Freshly roasted bean coffee is all the rage

Freshly roasted bean coffee is all the rage

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090515_13.jpg

Phnom Penh’s newest Italian cafe, Pennylane, develops the art of roasting coffee beans to perfection to satisfy the capital’s caffeine lovers

Photo by:

Sovann Philong

Pennylane Cafe.

The fine art of roasting coffee beans

Roasting green coffee beans causes a chemical reaction that transforms the small green coffee bean into a dark, rich and oily product that has a totally different taste, smell and density to the original. For a stronger taste, the bean requires a longer roasting period, and this is called a dark roast as opposed to a light roast, which produces a more delicate subtle flavour. Beans from famous coffee regions such as Kenya and Java tend to be more suited to a light to medium roast, which allows the flavours of origin to permeate into the final product. Dark roasts are typically

while a lighter, more American-style

roast generally used for black espresso styles,  works best with milk coffees. However, a good cup of coffee is in the eye of the beholder. One man’s “skinny weak soy latte” is another man’s “why bother”. Coffee is typically dry roasted over high to medium heat for a period of between 12 and 15 minutes depending on the degree of roast. The most ideal time to grind the coffee is straight after the coffee bean has had time to cool down after the roast. Coffee purists buy their beans green and roast, grind and brew them as quickly as possible after purchase to ensure maximum freshness.
Tom Hunter

Every morning Penny Tang roasts up small batches of fresh green coffee beans in varying shades, smells, and flavours at Pennylane Cafe, Phnom Penh's newest Italian cafe/restaurant and coffee bean roaster.

The cafe's Malaysian manager and co-owner, Tang, is passionate about quality and knows more than a thing or two about coffee.

"Preparing a good cup of coffee requires a special technique," said Tang. "When I moved to Phnom Penh, I noticed that it was very difficult to find a good quality cup of coffee, so I set out to open a place where coffee lovers could enjoy exactly that."

Her quest has led her and two business partners to develop a process for roasting their own coffee beans that she says has been a mixture of overseas training, patience, and trial and error.

"In Phnom Penh, many people use the traditional method of roasting coffee beans," Tang said. "This method includes roasting the beans in a pan, or in a large metal drum over a fire."

This method, she says, often takes a long time and can yield unpredictable results if the beans are not constantly monitored.

"At Pennylane Cafe we have a state-of-the-art roasting machine which takes about 20 to 25 minutes to roast the beans, and we can control exactly how strong and flavourful to make the coffee, depending on how the customer likes it," she said.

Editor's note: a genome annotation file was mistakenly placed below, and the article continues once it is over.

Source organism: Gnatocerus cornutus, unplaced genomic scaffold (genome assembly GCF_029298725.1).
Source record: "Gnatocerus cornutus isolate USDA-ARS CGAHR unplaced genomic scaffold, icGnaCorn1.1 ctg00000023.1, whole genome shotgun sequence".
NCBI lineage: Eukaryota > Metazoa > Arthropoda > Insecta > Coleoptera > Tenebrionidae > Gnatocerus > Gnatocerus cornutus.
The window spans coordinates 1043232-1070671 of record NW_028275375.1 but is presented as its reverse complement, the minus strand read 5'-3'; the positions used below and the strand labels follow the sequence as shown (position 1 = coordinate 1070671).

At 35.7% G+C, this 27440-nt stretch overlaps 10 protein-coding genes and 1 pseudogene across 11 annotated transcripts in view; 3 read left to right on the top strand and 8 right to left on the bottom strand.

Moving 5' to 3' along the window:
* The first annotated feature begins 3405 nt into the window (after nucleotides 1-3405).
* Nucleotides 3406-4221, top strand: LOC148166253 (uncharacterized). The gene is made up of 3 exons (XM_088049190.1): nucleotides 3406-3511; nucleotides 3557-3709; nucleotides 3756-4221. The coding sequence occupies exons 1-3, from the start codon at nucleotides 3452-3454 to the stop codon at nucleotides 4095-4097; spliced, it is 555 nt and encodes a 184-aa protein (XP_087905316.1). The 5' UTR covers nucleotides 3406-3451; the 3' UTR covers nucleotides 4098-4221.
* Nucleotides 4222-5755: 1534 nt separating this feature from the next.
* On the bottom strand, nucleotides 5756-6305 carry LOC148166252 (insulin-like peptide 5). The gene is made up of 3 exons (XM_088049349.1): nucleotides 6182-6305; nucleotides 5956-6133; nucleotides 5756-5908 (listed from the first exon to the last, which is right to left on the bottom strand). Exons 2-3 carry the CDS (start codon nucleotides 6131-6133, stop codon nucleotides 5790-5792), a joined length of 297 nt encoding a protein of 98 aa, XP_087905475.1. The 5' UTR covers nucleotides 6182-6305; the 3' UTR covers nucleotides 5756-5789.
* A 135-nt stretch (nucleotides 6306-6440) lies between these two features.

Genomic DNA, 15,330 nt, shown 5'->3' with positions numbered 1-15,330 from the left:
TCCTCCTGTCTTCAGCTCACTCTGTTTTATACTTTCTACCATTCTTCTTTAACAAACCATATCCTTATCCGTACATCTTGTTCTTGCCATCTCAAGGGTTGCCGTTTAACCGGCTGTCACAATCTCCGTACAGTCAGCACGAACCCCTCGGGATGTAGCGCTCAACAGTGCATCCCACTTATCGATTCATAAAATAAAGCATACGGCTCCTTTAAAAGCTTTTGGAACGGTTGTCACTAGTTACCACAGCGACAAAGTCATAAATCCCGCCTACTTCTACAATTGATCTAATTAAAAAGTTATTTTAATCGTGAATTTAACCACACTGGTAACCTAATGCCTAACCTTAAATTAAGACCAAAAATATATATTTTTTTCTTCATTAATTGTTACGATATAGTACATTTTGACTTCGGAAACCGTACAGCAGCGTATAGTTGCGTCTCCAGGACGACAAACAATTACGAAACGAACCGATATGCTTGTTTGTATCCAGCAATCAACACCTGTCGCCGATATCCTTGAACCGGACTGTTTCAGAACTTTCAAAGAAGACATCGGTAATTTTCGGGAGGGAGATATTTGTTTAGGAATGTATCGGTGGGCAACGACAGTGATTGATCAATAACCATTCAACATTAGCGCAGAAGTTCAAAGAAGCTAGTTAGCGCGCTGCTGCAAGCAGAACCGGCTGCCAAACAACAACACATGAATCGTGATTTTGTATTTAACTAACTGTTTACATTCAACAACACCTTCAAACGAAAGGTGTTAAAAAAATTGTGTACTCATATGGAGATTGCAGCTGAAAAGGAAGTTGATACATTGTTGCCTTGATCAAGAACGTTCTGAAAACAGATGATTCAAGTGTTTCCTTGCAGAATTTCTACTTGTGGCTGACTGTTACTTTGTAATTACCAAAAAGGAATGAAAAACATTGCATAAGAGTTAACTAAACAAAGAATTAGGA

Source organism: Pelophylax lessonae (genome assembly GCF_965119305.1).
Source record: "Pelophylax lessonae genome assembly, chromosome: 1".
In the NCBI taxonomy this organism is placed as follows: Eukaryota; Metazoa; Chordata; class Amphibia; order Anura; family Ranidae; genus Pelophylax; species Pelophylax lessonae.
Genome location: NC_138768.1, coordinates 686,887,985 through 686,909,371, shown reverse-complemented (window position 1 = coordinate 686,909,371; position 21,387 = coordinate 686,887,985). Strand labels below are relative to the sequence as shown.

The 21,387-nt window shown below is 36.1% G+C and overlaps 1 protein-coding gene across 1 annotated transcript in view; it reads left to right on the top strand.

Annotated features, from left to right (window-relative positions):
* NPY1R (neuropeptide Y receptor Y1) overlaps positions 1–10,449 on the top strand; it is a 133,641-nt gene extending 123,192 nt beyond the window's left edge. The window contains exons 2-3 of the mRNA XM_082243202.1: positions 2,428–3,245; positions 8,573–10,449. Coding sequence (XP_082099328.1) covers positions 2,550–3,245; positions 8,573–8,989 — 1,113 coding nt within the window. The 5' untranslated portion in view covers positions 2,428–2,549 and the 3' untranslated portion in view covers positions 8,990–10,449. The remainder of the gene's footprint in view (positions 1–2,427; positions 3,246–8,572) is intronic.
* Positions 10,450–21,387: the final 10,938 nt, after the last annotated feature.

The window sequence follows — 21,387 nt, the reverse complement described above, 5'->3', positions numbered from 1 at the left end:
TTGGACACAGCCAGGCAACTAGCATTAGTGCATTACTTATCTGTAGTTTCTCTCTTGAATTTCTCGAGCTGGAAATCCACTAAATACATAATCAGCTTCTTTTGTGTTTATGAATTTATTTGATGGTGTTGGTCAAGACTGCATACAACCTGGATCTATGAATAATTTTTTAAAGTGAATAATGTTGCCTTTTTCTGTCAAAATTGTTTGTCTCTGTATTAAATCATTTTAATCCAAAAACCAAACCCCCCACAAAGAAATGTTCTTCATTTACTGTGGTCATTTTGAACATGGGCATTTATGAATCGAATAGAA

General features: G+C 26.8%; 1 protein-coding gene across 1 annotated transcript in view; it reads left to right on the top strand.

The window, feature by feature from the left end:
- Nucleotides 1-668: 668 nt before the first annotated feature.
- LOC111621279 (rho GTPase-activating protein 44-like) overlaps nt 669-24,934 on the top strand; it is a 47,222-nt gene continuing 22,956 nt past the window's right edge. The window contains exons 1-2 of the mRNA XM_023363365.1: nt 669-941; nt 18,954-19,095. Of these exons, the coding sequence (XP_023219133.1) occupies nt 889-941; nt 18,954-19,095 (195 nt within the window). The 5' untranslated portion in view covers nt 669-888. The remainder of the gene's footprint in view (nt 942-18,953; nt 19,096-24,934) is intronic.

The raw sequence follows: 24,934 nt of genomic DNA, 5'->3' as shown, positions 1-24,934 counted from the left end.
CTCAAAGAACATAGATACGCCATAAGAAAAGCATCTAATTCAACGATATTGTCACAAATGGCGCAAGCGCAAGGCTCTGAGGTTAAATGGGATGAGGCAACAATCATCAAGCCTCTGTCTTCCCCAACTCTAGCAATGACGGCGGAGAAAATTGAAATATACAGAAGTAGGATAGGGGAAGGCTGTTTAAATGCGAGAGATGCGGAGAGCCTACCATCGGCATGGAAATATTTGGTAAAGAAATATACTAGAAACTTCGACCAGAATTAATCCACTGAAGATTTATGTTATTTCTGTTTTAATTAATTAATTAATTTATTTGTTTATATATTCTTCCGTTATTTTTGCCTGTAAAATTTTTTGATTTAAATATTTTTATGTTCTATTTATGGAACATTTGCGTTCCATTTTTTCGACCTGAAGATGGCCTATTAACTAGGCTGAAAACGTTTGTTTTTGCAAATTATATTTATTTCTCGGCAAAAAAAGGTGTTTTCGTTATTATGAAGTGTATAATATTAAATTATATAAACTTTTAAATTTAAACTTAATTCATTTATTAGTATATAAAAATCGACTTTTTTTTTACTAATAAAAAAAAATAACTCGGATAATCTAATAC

It's not surprising, then, that the drink menu at Pennylane Cafe is dominated by such favourites as long or short espresso, cafe latte, cappuccino, mocha and the Italian-inspired affogato (a scoop of vanilla ice cream topped with a shot of rich, dark espresso).

The freshest ingredients

Besides freshly roasted coffee, Tang strives to serve authentic Italian food, made with the freshest ingredients and prepared in the slow and attentive style that was passed down to her by a veteran Italian chef.

"In Asia, a lot of food is prepared very quickly, for example a stir fry, which is often just about throwing ingredients into a wok with oil and frying them for a short time. But Italian food is much slower and requires a lot more preparation, especially if you want to get the best flavour out of all your ingredients," she said.

Over 90 percent of the food at Pennylane Cafe is made in-house, including the pizza dough, tomato sauce, pesto sauce, biscotti and assorted desserts, and whenever possible Tang tries to avoid using ingredients from a can or bottle.

The attention to detail shines through in the presentation and flavour of the food.

Take, for example, one of the cafe's more popular starters, calamares fritos. The lightly battered and deep-fried squid rings arrive a pale golden colour, lacking the heavy grease that so often accompanies deep-fried foods. They are cooked to just the right tenderness, slightly firm but not rubbery, and served with a tangy tartar sauce.

The pizzas also manage to bypass the oil factor, with thin yet chewy crusts, and a range of choices such as the Romeo Special, with thin slices of crispy bacon, juicy chunks of pineapple, sliced mushrooms and whole black olives; or the spicy Mexicana with peppery salami, hot red chillies, sliced onion and garlic.

And for dessert, a must-try is the house speciality, the Pennylane tiramisu. Served in a chilled glass, the tiramisu is a rich blend of soft sponge cake, soaked to saturation in coffee liqueur, layered between swirls of creamy mascarpone cheese and topped with a thick dusting of cocoa powder.

"Our restaurant motto is ‘good food at reasonable prices' because I try to ensure that even though we are using the best ingredients and preparation methods, customers should not have to pay ridiculous prices for good food," said Tang.

Pennylane Cafe is located in a leafy garden setting with outdoor and indoor seating at the corner of Streets 111 and 242. Delivery is available at 012 593 000.

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